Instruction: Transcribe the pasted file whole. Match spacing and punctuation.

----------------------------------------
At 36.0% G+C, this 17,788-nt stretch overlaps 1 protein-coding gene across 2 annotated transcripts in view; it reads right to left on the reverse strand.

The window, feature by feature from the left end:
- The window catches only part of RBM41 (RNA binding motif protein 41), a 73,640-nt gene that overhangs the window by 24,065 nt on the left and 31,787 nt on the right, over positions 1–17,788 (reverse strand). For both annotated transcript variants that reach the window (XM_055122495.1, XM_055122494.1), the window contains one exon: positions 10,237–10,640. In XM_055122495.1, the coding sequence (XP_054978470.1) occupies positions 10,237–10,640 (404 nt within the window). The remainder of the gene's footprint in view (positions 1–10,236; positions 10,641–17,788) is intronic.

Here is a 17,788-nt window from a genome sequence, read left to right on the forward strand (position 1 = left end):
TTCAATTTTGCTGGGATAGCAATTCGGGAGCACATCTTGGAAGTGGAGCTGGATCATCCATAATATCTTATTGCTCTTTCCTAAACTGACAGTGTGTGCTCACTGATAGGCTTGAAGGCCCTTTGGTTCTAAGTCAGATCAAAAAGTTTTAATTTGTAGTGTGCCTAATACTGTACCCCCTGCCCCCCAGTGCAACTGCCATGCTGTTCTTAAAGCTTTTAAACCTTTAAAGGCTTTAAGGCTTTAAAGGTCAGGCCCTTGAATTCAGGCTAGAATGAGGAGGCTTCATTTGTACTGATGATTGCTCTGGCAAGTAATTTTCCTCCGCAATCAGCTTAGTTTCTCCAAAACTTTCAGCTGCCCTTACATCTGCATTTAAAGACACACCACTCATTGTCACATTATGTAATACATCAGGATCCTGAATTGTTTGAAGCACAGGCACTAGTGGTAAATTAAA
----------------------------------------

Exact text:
At 36.0% G+C, this 17,788-nt stretch overlaps 1 protein-coding gene across 2 annotated transcripts in view; it reads right to left on the reverse strand.

The window, feature by feature from the left end:
- The window catches only part of RBM41 (RNA binding motif protein 41), a 73,640-nt gene that overhangs the window by 24,065 nt on the left and 31,787 nt on the right, over positions 1–17,788 (reverse strand). For both annotated transcript variants that reach the window (XM_055122495.1, XM_055122494.1), the window contains one exon: positions 10,237–10,640. In XM_055122495.1, the coding sequence (XP_054978470.1) occupies positions 10,237–10,640 (404 nt within the window). The remainder of the gene's footprint in view (positions 1–10,236; positions 10,641–17,788) is intronic.

Here is a 17,788-nt window from a genome sequence, read left to right on the forward strand (position 1 = left end):
TTCAATTTTGCTGGGATAGCAATTCGGGAGCACATCTTGGAAGTGGAGCTGGATCATCCATAATATCTTATTGCTCTTTCCTAAACTGACAGTGTGTGCTCACTGATAGGCTTGAAGGCCCTTTGGTTCTAAGTCAGATCAAAAAGTTTTAATTTGTAGTGTGCCTAATACTGTACCCCCTGCCCCCCAGTGCAACTGCCATGCTGTTCTTAAAGCTTTTAAACCTTTAAAGGCTTTAAGGCTTTAAAGGTCAGGCCCTTGAATTCAGGCTAGAATGAGGAGGCTTCATTTGTACTGATGATTGCTCTGGCAAGTAATTTTCCTCCGCAATCAGCTTAGTTTCTCCAAAACTTTCAGCTGCCCTTACATCTGCATTTAAAGACACACCACTCATTGTCACATTATGTAATACATCAGGATCCTGAATTGTTTGAAGCACAGGCACTAGTGGTAAATTAAA